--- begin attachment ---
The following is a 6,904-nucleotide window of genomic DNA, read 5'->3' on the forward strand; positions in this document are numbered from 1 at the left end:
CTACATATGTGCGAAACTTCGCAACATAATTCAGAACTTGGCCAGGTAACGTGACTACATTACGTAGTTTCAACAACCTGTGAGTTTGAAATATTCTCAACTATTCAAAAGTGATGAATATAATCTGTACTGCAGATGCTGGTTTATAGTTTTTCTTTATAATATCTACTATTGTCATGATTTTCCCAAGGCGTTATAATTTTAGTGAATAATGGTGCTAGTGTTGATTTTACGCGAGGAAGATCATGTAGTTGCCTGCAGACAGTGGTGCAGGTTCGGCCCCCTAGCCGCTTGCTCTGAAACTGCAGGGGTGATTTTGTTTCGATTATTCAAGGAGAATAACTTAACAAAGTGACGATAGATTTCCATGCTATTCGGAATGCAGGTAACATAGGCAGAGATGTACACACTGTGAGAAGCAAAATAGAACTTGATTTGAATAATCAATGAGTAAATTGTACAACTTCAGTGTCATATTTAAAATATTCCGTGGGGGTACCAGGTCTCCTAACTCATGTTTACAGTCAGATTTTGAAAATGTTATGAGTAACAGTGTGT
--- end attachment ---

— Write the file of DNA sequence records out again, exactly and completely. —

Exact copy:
The following is a 6,904-nucleotide window of genomic DNA, read 5'->3' on the forward strand; positions in this document are numbered from 1 at the left end:
CTACATATGTGCGAAACTTCGCAACATAATTCAGAACTTGGCCAGGTAACGTGACTACATTACGTAGTTTCAACAACCTGTGAGTTTGAAATATTCTCAACTATTCAAAAGTGATGAATATAATCTGTACTGCAGATGCTGGTTTATAGTTTTTCTTTATAATATCTACTATTGTCATGATTTTCCCAAGGCGTTATAATTTTAGTGAATAATGGTGCTAGTGTTGATTTTACGCGAGGAAGATCATGTAGTTGCCTGCAGACAGTGGTGCAGGTTCGGCCCCCTAGCCGCTTGCTCTGAAACTGCAGGGGTGATTTTGTTTCGATTATTCAAGGAGAATAACTTAACAAAGTGACGATAGATTTCCATGCTATTCGGAATGCAGGTAACATAGGCAGAGATGTACACACTGTGAGAAGCAAAATAGAACTTGATTTGAATAATCAATGAGTAAATTGTACAACTTCAGTGTCATATTTAAAATATTCCGTGGGGGTACCAGGTCTCCTAACTCATGTTTACAGTCAGATTTTGAAAATGTTATGAGTAACAGTGTGT